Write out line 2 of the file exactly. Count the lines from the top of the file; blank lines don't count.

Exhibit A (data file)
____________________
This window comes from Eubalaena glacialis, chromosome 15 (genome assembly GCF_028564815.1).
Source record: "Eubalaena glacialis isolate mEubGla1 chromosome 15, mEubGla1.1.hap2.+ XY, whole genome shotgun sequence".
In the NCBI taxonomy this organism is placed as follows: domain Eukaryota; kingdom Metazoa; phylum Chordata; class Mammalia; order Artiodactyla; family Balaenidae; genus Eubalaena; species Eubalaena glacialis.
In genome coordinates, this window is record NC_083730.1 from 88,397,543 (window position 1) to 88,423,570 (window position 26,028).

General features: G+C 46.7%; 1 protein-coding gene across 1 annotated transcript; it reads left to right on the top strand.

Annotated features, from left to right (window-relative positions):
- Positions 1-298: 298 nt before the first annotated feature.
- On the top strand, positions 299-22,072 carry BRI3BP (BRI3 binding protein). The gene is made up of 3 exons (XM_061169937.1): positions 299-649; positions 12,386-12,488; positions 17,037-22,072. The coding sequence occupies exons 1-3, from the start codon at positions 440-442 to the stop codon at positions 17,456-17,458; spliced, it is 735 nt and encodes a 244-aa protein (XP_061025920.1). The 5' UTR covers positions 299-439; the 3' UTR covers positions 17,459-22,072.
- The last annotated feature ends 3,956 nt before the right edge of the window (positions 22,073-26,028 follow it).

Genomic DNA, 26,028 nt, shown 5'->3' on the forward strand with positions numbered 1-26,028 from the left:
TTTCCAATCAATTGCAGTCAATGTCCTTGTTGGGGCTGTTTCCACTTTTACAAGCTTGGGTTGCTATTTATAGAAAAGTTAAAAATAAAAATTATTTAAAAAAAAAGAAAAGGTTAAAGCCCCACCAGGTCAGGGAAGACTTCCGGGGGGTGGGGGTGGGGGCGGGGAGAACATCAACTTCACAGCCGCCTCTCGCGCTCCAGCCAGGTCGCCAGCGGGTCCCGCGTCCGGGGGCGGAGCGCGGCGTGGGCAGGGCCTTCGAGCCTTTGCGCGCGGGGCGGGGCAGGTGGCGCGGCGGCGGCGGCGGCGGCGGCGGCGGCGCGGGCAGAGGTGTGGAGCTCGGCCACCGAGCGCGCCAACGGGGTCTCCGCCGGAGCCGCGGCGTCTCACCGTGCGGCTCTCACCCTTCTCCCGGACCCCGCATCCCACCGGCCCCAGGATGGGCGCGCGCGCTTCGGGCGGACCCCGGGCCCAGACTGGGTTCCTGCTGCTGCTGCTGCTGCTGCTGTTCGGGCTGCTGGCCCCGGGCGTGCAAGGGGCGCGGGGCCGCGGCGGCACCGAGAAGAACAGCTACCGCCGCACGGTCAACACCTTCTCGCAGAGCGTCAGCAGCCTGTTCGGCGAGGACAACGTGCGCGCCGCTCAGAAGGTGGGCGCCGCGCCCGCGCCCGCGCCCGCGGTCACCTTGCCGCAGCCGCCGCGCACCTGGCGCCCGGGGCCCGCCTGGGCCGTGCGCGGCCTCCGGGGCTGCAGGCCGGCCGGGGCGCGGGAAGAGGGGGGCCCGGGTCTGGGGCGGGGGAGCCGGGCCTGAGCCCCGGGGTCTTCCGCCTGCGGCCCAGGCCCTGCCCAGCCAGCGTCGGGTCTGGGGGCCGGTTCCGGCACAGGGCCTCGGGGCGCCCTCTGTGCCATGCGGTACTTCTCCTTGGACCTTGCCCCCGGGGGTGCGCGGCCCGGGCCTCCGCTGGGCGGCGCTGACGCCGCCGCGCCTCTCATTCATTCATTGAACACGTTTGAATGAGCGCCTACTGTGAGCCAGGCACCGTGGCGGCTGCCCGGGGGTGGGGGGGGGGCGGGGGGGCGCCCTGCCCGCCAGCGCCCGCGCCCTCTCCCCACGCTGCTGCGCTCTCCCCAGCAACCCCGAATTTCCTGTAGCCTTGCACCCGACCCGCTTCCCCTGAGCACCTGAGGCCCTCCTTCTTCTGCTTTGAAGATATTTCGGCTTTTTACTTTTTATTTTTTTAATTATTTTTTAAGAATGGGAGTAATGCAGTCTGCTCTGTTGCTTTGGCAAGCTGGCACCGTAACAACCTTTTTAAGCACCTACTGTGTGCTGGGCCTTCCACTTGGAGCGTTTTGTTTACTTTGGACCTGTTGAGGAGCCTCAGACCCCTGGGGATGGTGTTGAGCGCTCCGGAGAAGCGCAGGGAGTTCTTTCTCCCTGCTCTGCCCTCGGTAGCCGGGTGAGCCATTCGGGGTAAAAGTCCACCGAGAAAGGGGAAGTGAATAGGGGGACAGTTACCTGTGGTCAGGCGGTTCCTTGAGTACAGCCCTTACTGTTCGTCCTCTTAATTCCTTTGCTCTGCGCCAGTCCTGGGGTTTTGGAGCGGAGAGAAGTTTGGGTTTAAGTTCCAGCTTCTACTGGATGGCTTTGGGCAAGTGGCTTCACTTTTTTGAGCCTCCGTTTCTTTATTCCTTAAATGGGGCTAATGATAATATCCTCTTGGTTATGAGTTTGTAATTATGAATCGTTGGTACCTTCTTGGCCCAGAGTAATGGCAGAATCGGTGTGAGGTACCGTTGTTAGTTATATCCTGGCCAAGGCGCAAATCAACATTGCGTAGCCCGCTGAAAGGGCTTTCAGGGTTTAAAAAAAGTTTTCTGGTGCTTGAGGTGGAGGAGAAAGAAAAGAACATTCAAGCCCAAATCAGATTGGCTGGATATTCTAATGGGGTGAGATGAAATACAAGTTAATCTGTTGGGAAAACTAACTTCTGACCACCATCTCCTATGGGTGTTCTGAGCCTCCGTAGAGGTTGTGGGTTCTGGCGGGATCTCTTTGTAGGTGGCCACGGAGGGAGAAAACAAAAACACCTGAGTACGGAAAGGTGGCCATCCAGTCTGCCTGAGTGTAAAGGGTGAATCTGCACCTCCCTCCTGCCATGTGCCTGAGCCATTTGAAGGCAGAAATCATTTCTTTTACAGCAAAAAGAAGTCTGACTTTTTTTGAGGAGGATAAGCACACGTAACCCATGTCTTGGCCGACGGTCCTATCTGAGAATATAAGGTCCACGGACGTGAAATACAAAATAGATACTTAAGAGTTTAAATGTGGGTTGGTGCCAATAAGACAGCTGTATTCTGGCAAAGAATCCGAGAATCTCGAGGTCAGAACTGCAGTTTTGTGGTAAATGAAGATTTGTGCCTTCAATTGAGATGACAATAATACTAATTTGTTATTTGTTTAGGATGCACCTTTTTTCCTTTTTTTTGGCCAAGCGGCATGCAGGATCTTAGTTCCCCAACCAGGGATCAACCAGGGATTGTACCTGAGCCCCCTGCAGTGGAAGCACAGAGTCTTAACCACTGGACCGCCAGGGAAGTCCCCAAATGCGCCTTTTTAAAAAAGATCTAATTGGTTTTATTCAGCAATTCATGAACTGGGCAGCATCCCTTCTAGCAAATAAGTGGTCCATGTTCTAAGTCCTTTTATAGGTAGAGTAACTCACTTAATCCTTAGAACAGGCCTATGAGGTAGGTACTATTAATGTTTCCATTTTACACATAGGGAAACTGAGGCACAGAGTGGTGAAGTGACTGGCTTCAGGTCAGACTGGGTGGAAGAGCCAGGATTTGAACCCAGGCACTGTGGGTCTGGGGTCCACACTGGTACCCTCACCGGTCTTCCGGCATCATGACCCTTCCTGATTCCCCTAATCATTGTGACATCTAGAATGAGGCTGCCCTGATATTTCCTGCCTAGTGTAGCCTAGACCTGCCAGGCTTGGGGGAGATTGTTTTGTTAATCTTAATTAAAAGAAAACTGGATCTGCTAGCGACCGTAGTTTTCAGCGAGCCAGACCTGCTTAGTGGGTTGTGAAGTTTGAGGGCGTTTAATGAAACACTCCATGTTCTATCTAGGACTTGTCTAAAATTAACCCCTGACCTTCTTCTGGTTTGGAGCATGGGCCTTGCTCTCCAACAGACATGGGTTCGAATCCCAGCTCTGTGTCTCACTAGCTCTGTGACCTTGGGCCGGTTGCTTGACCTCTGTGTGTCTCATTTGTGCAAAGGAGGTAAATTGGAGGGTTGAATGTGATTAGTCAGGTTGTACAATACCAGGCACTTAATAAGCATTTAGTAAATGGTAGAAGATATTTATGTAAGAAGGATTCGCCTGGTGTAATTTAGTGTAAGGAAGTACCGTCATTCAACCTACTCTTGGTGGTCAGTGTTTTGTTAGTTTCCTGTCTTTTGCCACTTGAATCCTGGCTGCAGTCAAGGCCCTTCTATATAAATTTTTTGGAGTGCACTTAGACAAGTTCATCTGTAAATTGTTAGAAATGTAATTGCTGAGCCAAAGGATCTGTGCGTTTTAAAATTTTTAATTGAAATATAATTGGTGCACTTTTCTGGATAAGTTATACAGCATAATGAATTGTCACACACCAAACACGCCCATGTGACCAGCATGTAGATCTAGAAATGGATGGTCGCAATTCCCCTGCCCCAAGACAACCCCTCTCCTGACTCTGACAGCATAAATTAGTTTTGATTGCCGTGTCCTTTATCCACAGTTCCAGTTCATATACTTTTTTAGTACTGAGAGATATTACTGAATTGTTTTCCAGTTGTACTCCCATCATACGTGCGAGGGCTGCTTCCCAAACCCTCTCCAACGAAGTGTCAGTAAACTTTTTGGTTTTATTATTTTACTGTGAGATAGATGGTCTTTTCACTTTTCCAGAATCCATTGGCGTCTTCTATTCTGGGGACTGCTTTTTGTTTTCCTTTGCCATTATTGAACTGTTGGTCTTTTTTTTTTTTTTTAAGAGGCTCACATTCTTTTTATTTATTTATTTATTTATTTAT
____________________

Source record: "Eubalaena glacialis isolate mEubGla1 chromosome 15, mEubGla1.1.hap2.+ XY, whole genome shotgun sequence".